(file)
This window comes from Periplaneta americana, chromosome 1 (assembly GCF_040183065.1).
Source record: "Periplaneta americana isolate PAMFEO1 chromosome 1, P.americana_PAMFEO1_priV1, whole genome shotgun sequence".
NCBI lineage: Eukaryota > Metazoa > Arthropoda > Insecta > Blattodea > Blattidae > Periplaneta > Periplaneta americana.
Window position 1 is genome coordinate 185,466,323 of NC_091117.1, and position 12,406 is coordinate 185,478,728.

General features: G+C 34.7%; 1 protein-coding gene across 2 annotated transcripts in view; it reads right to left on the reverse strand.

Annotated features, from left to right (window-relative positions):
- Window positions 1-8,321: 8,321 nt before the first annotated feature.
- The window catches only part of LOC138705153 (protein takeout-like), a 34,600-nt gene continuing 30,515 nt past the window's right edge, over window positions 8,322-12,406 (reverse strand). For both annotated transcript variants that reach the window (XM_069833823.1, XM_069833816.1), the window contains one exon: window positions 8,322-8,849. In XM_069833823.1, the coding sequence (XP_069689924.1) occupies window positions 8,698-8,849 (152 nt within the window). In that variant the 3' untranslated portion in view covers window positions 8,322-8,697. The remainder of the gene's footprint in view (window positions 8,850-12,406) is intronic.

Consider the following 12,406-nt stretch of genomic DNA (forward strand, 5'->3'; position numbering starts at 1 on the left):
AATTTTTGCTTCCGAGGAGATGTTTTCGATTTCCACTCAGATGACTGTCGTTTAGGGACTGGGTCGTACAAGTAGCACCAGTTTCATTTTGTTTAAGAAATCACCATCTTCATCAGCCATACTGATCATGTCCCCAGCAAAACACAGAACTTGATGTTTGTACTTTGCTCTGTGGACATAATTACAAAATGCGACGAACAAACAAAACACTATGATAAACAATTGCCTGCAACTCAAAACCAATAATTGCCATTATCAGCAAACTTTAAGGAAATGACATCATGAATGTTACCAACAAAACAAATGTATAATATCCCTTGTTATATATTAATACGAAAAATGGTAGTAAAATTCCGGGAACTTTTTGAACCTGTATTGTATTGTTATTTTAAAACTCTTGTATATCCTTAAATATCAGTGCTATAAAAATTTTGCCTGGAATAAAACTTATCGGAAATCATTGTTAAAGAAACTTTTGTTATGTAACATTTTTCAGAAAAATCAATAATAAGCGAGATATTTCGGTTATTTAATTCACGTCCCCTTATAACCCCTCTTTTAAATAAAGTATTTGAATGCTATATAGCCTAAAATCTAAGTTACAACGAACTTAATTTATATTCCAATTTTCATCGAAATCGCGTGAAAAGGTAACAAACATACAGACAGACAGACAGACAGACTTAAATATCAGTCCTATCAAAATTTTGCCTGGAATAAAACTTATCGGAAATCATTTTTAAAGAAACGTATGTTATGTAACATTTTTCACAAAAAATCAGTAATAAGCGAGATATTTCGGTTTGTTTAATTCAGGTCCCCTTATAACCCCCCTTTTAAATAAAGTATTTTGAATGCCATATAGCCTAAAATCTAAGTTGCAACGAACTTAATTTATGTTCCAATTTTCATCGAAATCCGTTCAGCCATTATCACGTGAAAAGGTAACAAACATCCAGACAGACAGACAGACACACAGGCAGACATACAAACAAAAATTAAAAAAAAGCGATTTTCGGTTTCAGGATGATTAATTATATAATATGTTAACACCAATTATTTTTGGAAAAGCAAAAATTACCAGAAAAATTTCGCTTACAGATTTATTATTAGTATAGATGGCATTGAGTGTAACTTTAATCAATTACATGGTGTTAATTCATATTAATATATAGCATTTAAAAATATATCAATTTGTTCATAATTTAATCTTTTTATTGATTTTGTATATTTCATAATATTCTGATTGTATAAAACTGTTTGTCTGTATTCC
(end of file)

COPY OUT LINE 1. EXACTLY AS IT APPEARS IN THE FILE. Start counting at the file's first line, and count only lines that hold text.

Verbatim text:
This window comes from Periplaneta americana, chromosome 1 (assembly GCF_040183065.1).